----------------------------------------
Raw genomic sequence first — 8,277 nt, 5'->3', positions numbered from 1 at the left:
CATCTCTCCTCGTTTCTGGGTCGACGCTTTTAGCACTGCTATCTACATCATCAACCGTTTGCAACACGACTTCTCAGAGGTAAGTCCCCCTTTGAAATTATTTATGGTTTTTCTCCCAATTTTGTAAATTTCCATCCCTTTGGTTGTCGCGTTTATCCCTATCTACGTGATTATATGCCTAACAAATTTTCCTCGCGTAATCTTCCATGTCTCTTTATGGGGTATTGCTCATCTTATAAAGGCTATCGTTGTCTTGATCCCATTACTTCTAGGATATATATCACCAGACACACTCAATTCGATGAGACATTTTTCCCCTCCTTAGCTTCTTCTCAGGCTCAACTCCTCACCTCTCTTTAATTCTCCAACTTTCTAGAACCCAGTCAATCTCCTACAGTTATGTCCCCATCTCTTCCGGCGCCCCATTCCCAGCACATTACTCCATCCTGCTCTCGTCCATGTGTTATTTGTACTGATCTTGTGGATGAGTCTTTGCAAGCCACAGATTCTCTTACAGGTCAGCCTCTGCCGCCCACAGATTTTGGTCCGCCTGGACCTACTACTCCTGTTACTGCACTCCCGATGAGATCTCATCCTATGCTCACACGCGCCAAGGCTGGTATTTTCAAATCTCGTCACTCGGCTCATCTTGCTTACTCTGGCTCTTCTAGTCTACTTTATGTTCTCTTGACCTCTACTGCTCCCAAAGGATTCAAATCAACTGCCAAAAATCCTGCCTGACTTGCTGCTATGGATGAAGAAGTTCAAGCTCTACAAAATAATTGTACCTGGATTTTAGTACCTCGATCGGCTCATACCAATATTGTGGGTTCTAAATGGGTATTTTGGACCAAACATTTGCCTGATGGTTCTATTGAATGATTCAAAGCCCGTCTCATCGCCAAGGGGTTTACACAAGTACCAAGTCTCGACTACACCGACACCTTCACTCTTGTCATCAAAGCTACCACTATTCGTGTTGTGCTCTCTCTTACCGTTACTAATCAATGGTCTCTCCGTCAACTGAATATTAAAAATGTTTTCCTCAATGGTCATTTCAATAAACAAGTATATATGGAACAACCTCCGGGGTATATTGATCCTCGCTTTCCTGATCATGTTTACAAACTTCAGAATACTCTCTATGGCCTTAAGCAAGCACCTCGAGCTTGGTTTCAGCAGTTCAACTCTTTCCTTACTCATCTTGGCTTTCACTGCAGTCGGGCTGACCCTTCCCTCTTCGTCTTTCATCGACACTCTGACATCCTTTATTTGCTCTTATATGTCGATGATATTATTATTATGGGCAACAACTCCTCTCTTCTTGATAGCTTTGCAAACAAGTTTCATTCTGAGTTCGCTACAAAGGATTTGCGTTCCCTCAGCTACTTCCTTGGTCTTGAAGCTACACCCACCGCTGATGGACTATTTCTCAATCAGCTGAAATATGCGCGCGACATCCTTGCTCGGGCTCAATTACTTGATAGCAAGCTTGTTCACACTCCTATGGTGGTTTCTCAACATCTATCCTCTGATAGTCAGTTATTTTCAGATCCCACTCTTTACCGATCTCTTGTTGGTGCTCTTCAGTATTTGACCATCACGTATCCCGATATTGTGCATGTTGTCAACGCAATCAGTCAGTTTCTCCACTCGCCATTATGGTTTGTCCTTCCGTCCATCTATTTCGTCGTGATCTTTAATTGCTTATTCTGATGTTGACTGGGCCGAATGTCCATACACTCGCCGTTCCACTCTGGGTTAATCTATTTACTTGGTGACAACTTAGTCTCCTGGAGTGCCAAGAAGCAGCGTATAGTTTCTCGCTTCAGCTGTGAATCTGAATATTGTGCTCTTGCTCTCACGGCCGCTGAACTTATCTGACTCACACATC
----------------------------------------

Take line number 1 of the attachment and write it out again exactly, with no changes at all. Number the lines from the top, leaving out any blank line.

Raw genomic sequence first — 8,277 nt, 5'->3', positions numbered from 1 at the left: